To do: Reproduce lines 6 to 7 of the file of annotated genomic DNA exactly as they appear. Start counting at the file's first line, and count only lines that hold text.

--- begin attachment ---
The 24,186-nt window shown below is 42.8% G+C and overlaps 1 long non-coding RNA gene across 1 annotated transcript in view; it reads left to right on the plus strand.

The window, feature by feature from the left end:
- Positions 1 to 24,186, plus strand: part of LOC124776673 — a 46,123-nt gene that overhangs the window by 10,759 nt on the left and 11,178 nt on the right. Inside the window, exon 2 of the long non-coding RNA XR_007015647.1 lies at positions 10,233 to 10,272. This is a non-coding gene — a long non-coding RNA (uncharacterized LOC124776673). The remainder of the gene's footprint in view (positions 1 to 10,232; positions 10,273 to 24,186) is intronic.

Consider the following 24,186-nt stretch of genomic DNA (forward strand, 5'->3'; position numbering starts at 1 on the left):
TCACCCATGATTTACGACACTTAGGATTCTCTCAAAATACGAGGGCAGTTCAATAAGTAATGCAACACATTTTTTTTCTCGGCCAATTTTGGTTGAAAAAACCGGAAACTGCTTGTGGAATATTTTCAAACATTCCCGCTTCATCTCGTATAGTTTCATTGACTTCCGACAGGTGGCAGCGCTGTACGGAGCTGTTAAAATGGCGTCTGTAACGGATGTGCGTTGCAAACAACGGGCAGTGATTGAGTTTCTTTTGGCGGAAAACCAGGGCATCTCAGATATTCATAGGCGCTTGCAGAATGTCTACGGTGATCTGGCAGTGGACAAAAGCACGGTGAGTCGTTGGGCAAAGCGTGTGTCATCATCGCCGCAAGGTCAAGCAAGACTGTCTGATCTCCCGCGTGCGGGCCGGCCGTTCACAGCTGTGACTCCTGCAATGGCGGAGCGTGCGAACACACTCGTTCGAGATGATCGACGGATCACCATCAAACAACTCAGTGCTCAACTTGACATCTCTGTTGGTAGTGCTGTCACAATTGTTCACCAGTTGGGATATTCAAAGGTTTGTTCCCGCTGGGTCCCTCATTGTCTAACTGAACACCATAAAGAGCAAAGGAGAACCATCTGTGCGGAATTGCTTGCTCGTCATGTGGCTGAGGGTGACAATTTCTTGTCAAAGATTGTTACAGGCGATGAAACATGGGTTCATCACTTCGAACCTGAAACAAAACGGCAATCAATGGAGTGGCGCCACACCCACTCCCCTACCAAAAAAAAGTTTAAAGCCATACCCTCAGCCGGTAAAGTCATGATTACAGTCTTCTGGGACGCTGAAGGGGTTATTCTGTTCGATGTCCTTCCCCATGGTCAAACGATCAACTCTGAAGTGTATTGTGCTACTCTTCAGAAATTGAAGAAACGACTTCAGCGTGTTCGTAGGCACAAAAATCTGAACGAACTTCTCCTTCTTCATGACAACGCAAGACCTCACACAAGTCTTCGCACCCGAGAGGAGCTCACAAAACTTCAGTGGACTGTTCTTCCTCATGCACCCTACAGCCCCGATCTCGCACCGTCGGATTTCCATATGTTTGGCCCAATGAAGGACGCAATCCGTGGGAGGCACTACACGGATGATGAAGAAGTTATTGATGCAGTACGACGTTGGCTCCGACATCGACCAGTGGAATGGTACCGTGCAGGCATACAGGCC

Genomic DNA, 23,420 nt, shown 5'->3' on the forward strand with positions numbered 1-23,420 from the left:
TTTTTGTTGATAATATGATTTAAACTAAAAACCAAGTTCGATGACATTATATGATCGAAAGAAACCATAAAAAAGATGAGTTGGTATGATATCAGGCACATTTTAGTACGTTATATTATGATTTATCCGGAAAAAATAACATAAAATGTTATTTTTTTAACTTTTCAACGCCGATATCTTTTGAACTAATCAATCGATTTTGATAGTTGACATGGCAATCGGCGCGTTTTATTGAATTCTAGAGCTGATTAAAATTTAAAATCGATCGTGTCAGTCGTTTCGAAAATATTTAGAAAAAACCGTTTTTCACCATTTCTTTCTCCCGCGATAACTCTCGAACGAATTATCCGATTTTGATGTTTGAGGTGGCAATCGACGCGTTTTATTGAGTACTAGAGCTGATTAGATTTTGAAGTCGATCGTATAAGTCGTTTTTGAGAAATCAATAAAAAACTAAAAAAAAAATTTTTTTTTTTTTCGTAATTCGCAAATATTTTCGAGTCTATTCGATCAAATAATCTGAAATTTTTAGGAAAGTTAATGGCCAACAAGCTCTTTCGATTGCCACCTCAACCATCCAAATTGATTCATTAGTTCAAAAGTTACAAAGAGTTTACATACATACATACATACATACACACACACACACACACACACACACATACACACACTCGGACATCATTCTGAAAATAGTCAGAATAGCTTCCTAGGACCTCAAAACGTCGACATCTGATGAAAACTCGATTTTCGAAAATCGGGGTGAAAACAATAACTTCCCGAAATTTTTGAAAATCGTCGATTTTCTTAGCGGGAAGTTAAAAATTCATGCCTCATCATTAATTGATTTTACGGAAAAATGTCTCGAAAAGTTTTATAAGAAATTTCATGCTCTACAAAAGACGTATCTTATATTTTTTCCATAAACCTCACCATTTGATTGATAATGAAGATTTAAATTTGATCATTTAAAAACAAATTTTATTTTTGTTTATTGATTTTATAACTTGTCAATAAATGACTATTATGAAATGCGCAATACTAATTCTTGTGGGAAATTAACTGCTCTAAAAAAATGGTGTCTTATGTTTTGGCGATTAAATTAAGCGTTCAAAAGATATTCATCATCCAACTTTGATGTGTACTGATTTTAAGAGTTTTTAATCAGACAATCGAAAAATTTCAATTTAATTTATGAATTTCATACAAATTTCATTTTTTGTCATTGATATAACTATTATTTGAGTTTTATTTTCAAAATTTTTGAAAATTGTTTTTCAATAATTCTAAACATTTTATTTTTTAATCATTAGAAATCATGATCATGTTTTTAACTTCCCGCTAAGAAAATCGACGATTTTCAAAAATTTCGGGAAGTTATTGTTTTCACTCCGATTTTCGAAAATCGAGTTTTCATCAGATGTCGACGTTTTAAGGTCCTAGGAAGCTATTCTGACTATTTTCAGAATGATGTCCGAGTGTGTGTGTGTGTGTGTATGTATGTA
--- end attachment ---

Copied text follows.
Genomic DNA, 23,420 nt, shown 5'->3' on the forward strand with positions numbered 1-23,420 from the left:
TTTTTGTTGATAATATGATTTAAACTAAAAACCAAGTTCGATGACATTATATGATCGAAAGAAACCATAAAAAAGATGAGTTGGTATGATATCAGGCACATTTTAGTACGTTATATTATGATTTATCCGGAAAAAATAACATAAAATGTTATTTTTTTAACTTTTCAACGCCGATATCTTTTGAACTAATCAATCGATTTTGATAGTTGACATGGCAATCGGCGCGTTTTATTGAATTCTAGAGCTGATTAAAATTTAAAATCGATCGTGTCAGTCGTTTCGAAAATATTTAGAAAAAACCGTTTTTCACCATTTCTTTCTCCCGCGATAACTCTCGAACGAATTATCCGATTTTGATGTTTGAGGTGGCAATCGACGCGTTTTATTGAGTACTAGAGCTGATTAGATTTTGAAGTCGATCGTATAAGTCGTTTTTGAGAAATCAATAAAAAACTAAAAAAAAAATTTTTTTTTTTTTCGTAATTCGCAAATATTTTCGAGTCTATTCGATCAAATAATCTGAAATTTTTAGGAAAGTTAATGGCCAACAAGCTCTTTCGATTGCCACCTCAACCATCCAAATTGATTCATTAGTTCAAAAGTTACAAAGAGTTTACATACATACATACATACATACACACACACACACACACACACACACATACACACACTCGGACATCATTCTGAAAATAGTCAGAATAGCTTCCTAGGACCTCAAAACGTCGACATCTGATGAAAACTCGATTTTCGAAAATCGGGGTGAAAACAATAACTTCCCGAAATTTTTGAAAATCGTCGATTTTCTTAGCGGGAAGTTAAAAATTCATGCCTCATCATTAATTGATTTTACGGAAAAATGTCTCGAAAAGTTTTATAAGAAATTTCATGCTCTACAAAAGACGTATCTTATATTTTTTCCATAAACCTCACCATTTGATTGATAATGAAGATTTAAATTTGATCATTTAAAAACAAATTTTATTTTTGTTTATTGATTTTATAACTTGTCAATAAATGACTATTATGAAATGCGCAATACTAATTCTTGTGGGAAATTAACTGCTCTAAAAAAATGGTGTCTTATGTTTTGGCGATTAAATTAAGCGTTCAAAAGATATTCATCATCCAACTTTGATGTGTACTGATTTTAAGAGTTTTTAATCAGACAATCGAAAAATTTCAATTTAATTTATGAATTTCATACAAATTTCATTTTTTGTCATTGATATAACTATTATTTGAGTTTTATTTTCAAAATTTTTGAAAATTGTTTTTCAATAATTCTAAACATTTTATTTTTTAATCATTAGAAATCATGATCATGTTTTTAACTTCCCGCTAAGAAAATCGACGATTTTCAAAAATTTCGGGAAGTTATTGTTTTCACTCCGATTTTCGAAAATCGAGTTTTCATCAGATGTCGACGTTTTAAGGTCCTAGGAAGCTATTCTGACTATTTTCAGAATGATGTCCGAGTGTGTGTGTGTGTGTGTATGTATGTA